Stories and thoughts about family and life

Operation Anniversary

on October 17, 2012

My parents bought their house six months before I was born.  They were settled in and enjoying their country life on the day I was born–a day, as I’m told, where my mother had to drive herself 30 minutes back into town as my dad had gone off to work and she went into labor right after he had disappeared from sight.  A day, about 20 years before cell phones were even a possibility, where she had to make a decision about what to do, and loaded my sister up and drove to town.  As she tells it, she tried to leave my sister with various neighbors along the way, but no one was home.  I was nearly a month overdue (another thing which would never happen today), and apparently it was quite the ride with Mom speeding down the highway until a contraction would hit, and then slowing down dramatically until it would pass, and slamming on the gas again.   My dad finally had a family friend catch up with him and send him into town, but not before he had to change a flat and borrow a clean shirt (which is humorous in itself, if you know what a big man my dad is at 6 foot 6 inches.

Anyway, I guess that all demonstrates that from the get-go, I don’t do things in a simple and unnoticed manner.  🙂

My parents were married 43 years this past week.  They began talking about a month ago about taking a little trip with a couple of friends of theirs.  As soon as I found that out, I started scheming on what I feel like was the perfect anniversary present for them.  They were leaving first thing Tuesday morning, and would be arriving home later in the day Thursday.  That gave me plenty of time.  I mentioned to a friend of mine (who may never offer to help me ever again!) what I had planned and she offered to help where she could.  I would spend Tuesday, Wednesday, and Thursday at their house, vacuuming, cleaning, doing laundry, and filing paperwork so they could come home to a nice clean house.  In addition, I wanted to have dinner made for them, so I planned on cooking a pot roast and having it waiting on them when they arrived Thursday.

I had a series of conversations with my parents to gather the information I would need.  I was thankful to a work friend who asked me about having a house key–we never locked the house when I was growing up and that easily would have been something I overlooked.  I called my dad and under the guise of gathering information in case anything ever happened, he gave me the gate lock code and the location of the house key.  I asked questions over subsequent days about the cat and dog and who might be dropping by to check on the pets and the house.  I was then able to call those folks and warn them that should they arrive at the house and find the disarray I created when I started cleaning, to please not shoot the suspect perpetrator.  Thankfully, I was able to reach everyone and put my mind at ease.  When I left the house for the grocery store Tuesday, the scene would have been pretty alarming to anyone who showed up, as all the windows were open, a trash bag in the middle of the kitchen floor, dishes and glasses out in the floor from one cabinet I was cleaning out, skillets all over the kitchen where I was doing dishes and restocking cabinets, furniture in disarray in the living room, and the vacuum out in the floor.  My only hope is that the thought would have been “gee, these thieves sure are nice to clean the house first.”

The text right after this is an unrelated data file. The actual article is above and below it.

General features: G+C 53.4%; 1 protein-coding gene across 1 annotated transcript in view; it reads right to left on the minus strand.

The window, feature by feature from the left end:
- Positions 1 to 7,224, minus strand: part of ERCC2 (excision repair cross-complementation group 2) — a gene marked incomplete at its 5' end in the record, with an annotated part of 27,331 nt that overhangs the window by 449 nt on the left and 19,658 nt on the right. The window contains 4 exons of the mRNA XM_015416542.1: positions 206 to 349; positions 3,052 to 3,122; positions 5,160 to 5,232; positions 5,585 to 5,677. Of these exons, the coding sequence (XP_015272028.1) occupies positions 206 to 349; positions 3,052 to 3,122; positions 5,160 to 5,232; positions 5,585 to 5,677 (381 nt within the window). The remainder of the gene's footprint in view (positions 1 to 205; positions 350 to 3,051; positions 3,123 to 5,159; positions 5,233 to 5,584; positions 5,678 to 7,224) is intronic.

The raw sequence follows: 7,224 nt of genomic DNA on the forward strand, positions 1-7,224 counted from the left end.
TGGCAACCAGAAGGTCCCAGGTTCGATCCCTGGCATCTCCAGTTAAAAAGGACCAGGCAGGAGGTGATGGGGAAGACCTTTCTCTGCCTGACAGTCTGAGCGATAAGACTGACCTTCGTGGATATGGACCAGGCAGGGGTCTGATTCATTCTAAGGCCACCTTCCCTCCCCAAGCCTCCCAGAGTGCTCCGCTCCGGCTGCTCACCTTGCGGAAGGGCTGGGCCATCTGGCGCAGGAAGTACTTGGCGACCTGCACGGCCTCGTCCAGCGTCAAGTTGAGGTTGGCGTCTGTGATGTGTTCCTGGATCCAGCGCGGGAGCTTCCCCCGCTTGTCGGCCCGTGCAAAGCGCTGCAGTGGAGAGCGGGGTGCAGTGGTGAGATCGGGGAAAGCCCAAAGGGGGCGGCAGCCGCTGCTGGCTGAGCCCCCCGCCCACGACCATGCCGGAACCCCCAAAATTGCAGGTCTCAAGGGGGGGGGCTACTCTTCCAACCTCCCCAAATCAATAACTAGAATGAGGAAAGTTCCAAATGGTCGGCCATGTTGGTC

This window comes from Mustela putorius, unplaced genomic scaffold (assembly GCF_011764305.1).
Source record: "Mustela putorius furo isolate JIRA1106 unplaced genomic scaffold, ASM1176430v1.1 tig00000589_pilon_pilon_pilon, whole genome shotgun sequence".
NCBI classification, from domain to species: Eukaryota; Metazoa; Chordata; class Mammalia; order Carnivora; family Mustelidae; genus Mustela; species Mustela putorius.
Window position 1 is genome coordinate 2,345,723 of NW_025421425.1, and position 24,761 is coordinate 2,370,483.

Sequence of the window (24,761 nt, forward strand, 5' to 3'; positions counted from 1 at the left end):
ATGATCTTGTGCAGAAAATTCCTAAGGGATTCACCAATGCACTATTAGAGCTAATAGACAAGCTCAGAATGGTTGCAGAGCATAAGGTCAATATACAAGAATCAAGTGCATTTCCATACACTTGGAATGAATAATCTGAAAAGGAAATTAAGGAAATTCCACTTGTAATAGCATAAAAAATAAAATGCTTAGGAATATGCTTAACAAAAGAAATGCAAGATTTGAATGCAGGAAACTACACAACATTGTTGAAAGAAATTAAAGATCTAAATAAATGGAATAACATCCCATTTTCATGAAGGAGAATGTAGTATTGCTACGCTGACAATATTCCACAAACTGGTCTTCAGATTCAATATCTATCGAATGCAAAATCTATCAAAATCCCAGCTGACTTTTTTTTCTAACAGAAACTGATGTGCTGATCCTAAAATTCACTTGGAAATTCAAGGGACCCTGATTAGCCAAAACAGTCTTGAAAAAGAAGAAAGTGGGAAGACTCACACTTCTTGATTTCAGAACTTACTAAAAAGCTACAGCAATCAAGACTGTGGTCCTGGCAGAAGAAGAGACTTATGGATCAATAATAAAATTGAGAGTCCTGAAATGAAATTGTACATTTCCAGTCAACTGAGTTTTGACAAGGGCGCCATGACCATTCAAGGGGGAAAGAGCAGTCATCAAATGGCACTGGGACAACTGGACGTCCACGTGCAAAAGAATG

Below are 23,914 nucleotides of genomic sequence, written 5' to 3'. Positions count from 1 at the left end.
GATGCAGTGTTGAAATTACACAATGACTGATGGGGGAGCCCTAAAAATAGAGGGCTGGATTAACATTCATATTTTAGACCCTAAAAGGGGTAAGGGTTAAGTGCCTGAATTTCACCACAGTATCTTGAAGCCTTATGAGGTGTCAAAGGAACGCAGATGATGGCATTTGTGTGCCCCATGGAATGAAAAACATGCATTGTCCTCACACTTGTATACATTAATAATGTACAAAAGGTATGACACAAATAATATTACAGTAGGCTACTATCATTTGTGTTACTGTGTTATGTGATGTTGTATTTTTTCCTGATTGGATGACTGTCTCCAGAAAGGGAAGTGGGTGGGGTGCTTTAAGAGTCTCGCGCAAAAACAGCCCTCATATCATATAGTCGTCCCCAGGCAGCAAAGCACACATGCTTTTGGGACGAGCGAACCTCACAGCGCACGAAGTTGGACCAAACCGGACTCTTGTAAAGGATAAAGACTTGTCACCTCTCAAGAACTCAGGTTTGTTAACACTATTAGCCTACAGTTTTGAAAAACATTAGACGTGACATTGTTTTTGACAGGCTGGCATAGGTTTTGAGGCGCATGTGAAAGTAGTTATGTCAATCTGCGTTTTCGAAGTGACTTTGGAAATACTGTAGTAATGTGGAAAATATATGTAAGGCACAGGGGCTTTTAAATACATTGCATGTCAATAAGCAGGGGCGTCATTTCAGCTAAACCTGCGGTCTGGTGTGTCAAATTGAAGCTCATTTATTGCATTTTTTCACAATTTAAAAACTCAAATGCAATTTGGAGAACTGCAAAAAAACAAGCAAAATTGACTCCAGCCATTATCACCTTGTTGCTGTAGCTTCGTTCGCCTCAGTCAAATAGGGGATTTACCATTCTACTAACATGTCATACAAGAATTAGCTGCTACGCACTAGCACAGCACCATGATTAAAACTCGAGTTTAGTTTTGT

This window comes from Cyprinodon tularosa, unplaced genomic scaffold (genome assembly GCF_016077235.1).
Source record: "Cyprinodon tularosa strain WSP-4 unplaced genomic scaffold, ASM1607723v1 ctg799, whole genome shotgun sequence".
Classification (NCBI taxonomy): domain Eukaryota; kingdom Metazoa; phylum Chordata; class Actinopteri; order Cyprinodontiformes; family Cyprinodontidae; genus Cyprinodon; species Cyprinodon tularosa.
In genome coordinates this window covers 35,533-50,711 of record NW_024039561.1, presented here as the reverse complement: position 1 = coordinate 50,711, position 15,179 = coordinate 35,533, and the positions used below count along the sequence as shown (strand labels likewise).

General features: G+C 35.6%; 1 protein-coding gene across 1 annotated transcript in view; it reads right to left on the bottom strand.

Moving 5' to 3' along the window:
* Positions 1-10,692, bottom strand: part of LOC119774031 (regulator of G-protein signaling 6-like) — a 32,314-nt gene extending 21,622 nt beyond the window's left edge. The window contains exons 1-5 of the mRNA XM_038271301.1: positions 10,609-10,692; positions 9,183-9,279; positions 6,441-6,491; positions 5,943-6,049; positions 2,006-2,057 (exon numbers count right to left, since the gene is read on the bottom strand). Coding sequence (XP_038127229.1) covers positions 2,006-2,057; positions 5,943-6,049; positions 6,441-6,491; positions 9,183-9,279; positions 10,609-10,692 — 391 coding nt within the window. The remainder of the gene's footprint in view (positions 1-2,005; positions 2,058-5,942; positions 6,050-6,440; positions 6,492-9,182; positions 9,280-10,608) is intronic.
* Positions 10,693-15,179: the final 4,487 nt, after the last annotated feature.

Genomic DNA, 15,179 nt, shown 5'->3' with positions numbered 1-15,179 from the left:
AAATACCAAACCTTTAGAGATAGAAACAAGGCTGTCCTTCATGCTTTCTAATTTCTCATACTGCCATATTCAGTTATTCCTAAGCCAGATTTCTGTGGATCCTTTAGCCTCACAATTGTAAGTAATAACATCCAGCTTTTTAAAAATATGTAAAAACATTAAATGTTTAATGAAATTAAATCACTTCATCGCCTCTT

My parents have been long-time smokers.  With that in mind, I thought it would be nice to borrow or rent an ionizer which would clean the air.  A friend of mine pulled a couple of strings and facilitated me borrowing an ionizer unit, used to filter the air and hopefully remove the smell.  She arranged the loan, and then told me that this was an industrial strength unit, and measured some six times what a normal household unit would put out in ozone.  I freaked a bit, thinking this was going to be a large unit I wouldn’t be able to handle.    When I arrived to pick the unit up, it turns out it’s about the size of two large shoe boxes, placed end to end.  As the guy is explaining to me what to do, I’m grateful to notice that it runs on a 110 outlet.  As the house they live in is an old farmhouse, I was a little worried about running something that would pull a lot of electricity, particularly with me not watching it very closely.  As he explained that I didn’t want to be in the house while it was running, and that I should leave it overnight, my panic returned.  He set a timer located on the machine, and then explained I should leave the fan running on the air unit all night so it would circulate throughout the house.